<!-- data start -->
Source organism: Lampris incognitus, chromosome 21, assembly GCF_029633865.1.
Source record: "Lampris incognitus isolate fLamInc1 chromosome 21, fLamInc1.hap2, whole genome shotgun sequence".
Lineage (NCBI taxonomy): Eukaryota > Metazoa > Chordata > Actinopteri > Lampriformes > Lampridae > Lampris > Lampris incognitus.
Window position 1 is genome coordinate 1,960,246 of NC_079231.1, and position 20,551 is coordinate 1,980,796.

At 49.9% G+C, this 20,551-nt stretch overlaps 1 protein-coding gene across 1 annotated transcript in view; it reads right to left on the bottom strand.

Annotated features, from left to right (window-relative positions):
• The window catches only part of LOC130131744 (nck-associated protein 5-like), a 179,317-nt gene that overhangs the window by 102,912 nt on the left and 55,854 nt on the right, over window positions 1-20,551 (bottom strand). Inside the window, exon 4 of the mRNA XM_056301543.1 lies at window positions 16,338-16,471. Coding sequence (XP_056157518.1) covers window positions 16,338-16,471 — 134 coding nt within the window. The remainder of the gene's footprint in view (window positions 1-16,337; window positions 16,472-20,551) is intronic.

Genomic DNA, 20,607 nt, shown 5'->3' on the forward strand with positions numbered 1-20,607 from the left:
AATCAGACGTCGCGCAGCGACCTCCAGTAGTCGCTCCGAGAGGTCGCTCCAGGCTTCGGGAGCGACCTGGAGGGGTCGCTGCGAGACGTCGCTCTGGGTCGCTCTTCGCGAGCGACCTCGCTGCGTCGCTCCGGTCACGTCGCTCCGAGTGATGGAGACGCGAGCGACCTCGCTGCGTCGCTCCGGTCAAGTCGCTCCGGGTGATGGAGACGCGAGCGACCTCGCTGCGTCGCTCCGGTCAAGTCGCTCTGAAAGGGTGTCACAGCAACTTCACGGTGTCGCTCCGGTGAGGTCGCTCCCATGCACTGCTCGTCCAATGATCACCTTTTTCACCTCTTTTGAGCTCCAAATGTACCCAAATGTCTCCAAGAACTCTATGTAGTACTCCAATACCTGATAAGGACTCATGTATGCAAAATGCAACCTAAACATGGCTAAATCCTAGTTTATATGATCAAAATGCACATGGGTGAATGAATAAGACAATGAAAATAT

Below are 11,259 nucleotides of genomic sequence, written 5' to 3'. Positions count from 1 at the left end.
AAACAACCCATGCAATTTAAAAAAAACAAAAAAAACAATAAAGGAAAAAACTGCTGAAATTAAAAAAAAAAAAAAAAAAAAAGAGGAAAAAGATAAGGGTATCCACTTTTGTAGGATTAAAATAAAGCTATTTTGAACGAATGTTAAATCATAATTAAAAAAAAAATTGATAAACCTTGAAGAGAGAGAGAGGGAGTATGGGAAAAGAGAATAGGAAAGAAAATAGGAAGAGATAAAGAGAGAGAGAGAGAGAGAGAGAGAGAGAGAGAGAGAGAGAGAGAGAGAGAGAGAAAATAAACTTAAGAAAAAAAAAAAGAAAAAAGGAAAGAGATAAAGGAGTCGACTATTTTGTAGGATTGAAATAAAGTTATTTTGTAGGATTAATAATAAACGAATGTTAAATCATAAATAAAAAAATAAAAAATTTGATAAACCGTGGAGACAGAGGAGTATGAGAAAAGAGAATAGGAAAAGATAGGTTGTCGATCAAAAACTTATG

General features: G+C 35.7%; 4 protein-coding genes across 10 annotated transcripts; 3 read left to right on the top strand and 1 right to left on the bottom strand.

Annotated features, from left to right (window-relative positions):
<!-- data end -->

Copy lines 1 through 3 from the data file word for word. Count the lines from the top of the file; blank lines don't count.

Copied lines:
Source organism: Lampris incognitus, chromosome 21, assembly GCF_029633865.1.
Source record: "Lampris incognitus isolate fLamInc1 chromosome 21, fLamInc1.hap2, whole genome shotgun sequence".
Lineage (NCBI taxonomy): Eukaryota > Metazoa > Chordata > Actinopteri > Lampriformes > Lampridae > Lampris > Lampris incognitus.